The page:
Thousands watch community college grads pick up diplomas
LEWISTON – Behold Tina, Molly and Kayla. One is a 40-year-old woman with a husband, the other two are barely old enough to legally drink.
Yet, for the past three years, the trio have been nearly inseparable. They became best friends as they labored their way through homework and class time to graduate from Central Maine Community College.
“She has been so great,” said 22-year-old Molly White of Gardiner. “She was like a mother to us.” Then as an afterthought: “But a really fun mother. She is like one of the girls.”
The fun classmate in question is 40-year-old Tina Goodwin of Turner. On Friday night, Goodwin and her two amigos were among 300 people to graduate from the Auburn college.
For Goodwin, it meant going back to the strain and pain of school more than two decades after she graduated from high school. She credits her own determination as well as the support and friendship of White and 21-year-old Kayla York for getting her all the way to a cap and gown.
“I wasn’t even going to march tonight,” Goodwin said. “I was going to just get my degree and go home.”
“No way,” said York, of Orr’s Island. “We started together, we’re going to finish together.”
The three of them each went to the podium at the Colisee in Lewiston on Friday to collect their diplomas in early childhood education.
Annee Tara, spokeswoman for the school, said it is not unusual at CMCC for three people of distinctly varying backgrounds to become close friends.
“We have people of different ages and different interests,” she said. “We have parents who go to school with their children.”
The class of 2006 was the picture of diversity. One woman ended her military career only to go to CMCC and get her degree in culinary arts. A group of people who began studying business together 10 years ago were seeing the fruits of that labor Friday night. There were graduates from countries across the globe and those who represented the firsts in entire families to ever graduate from college.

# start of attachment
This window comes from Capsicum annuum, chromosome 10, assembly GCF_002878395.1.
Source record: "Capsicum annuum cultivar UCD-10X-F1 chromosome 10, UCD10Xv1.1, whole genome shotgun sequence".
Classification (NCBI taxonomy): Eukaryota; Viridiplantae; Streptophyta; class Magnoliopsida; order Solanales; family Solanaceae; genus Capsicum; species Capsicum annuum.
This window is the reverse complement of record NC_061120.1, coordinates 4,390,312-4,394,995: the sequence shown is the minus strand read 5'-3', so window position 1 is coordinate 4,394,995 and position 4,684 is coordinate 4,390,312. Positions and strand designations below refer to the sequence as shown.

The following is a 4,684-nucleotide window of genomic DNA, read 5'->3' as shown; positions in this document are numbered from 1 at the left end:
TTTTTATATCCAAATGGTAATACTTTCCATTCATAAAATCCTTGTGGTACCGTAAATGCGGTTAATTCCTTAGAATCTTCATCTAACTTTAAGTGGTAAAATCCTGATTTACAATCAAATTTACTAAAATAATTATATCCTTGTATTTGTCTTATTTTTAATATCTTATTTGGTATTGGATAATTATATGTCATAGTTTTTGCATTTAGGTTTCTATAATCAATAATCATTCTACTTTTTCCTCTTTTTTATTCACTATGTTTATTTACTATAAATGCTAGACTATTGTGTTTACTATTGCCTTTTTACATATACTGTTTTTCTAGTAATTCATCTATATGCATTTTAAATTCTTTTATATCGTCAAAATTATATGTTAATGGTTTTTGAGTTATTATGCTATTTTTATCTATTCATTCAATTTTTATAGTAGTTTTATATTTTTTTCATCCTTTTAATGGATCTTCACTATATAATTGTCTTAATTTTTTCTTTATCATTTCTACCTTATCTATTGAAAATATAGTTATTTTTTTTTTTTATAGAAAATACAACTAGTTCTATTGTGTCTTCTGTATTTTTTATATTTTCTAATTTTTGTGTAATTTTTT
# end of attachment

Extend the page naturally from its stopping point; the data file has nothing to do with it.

Mariah Berry of Brunswick decided after getting married and having a child that she needed to do something substantial with her life. So she enrolled in the predominantly male automotive technology class at CMCC and in doing so, carried on a family tradition.
The student chosen to deliver the class message Friday, Berry spoke of the sacrifices students must make in pursuit of their degrees. She talked about being stuck behind doing homework while friends were off having high times. She recalled pinching pennies during school years while others were off on vacations.
“Some of us sat back and thought, is it all worth it?'” Berry said. “But there was a lot of love and support to get us through those rough patches.”
The graduation ceremonies were held at the Colisee instead of at CMCC this year in anticipation of a larger-than-normal turnout. By 6 p.m., more than 2,000 people filled the arena to watch as their friends or loved ones received diplomas.
“Every one of them is looking forward to what comes next,” Tara said. “Today, it doesn’t matter. Today is about having fun.”
No problem for Goodwin, York and White. Before the ceremonies began, the three could barely stand still long enough for photographs. They were too busy recalling good times from their years at CMCC and making plans for the future.
“They’re going to call me once a month,” Goodwin said. “They’re going to tell me all about their boyfriends and all that good stuff.”